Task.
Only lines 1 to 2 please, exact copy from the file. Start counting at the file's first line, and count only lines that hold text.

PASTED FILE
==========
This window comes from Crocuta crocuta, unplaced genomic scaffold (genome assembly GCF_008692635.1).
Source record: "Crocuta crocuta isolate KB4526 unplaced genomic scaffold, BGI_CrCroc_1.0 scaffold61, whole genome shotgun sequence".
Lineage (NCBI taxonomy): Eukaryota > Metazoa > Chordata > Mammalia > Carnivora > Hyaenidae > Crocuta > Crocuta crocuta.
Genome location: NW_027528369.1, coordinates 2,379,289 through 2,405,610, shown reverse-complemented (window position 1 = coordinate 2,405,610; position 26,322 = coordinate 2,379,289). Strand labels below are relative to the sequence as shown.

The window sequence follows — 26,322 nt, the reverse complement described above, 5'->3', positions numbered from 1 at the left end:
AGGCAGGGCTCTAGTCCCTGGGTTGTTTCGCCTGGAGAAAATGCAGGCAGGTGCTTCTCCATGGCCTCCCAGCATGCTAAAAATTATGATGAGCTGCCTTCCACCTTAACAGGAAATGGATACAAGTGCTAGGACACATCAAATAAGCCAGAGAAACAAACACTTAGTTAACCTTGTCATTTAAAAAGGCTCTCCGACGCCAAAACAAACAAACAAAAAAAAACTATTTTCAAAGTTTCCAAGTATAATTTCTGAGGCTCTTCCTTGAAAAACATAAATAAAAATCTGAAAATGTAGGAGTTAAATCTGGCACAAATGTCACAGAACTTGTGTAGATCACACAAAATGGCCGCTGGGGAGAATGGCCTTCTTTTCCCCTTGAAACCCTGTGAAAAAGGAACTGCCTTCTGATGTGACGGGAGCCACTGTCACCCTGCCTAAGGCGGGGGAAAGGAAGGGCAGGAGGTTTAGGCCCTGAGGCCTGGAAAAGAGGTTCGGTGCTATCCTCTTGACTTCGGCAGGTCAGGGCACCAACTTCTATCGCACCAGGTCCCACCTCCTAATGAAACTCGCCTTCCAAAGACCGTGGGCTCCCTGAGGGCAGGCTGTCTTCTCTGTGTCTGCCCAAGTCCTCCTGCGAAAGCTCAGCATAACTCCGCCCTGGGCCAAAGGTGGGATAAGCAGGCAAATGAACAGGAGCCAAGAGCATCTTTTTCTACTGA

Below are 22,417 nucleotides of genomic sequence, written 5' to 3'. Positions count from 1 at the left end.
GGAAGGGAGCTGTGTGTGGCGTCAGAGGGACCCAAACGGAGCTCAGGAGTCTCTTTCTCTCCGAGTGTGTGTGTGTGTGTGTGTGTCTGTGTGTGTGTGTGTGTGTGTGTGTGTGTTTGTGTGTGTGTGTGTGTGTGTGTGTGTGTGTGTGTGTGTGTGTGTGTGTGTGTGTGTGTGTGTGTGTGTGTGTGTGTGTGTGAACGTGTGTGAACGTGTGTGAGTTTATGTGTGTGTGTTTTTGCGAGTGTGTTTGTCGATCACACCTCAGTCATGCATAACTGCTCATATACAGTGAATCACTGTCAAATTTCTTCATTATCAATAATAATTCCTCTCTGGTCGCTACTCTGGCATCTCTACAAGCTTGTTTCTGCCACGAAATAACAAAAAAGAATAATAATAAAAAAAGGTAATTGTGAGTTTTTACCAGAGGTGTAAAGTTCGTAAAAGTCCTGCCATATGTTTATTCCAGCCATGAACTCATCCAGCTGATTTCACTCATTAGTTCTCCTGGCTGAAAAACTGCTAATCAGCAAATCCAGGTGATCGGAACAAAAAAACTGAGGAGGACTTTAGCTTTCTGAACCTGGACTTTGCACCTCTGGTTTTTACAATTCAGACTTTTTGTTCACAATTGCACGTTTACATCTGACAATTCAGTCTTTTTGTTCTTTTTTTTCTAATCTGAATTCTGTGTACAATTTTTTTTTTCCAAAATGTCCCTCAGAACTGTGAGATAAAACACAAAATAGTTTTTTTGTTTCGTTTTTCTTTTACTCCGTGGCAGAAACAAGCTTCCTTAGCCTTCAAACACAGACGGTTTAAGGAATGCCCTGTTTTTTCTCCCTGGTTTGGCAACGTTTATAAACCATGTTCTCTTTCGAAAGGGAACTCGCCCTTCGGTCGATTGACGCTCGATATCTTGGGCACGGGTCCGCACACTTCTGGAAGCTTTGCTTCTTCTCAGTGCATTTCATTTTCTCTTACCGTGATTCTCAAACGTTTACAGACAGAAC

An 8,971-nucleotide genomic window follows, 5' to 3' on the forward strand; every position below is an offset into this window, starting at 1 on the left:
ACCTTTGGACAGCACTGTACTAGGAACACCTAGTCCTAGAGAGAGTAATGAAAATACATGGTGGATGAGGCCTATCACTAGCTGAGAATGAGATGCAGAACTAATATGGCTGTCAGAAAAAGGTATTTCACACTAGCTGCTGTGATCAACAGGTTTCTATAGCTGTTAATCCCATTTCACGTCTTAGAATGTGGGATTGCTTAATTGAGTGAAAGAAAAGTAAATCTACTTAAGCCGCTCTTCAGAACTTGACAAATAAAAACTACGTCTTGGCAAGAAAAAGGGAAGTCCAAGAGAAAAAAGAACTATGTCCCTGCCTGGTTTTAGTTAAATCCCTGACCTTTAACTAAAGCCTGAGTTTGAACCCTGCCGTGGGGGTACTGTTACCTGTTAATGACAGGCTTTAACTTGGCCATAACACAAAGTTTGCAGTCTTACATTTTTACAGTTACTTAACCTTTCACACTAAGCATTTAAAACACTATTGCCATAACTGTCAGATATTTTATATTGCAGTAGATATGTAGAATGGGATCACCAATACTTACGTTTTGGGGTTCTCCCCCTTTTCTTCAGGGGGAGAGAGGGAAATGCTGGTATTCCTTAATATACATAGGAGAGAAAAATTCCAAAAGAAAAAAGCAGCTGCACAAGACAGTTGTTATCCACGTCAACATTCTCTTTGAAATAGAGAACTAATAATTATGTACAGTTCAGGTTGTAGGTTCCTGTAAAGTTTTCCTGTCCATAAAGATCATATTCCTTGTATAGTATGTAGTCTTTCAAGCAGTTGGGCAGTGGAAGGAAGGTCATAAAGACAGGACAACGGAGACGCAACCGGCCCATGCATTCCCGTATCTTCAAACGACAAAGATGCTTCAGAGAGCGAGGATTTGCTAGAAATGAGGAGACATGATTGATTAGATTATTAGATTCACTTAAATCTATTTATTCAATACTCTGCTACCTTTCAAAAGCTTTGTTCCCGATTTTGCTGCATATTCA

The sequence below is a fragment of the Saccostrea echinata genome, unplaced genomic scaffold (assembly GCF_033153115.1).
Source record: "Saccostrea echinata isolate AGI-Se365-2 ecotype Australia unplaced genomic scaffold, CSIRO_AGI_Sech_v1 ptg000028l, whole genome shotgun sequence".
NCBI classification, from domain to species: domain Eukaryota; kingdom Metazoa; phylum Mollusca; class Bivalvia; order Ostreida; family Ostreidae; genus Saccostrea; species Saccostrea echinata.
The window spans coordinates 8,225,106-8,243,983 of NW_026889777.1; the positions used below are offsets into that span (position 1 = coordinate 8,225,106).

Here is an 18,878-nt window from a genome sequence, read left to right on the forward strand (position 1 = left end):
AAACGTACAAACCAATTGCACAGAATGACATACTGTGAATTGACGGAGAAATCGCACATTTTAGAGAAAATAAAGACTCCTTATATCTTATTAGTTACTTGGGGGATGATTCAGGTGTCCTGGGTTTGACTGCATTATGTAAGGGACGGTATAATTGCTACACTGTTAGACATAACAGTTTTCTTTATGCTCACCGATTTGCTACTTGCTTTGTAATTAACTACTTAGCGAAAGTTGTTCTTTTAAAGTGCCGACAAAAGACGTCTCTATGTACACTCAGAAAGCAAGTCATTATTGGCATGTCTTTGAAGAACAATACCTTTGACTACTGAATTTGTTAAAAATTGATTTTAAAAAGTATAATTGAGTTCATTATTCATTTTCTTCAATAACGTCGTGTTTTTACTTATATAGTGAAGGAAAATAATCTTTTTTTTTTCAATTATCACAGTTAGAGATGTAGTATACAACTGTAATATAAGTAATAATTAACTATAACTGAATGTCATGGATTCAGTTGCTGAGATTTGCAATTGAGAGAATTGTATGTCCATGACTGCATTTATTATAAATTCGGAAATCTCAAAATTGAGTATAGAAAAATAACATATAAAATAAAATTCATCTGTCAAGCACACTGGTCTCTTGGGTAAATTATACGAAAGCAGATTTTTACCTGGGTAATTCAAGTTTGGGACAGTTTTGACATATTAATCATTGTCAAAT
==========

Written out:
This window comes from Crocuta crocuta, unplaced genomic scaffold (genome assembly GCF_008692635.1).
Source record: "Crocuta crocuta isolate KB4526 unplaced genomic scaffold, BGI_CrCroc_1.0 scaffold61, whole genome shotgun sequence".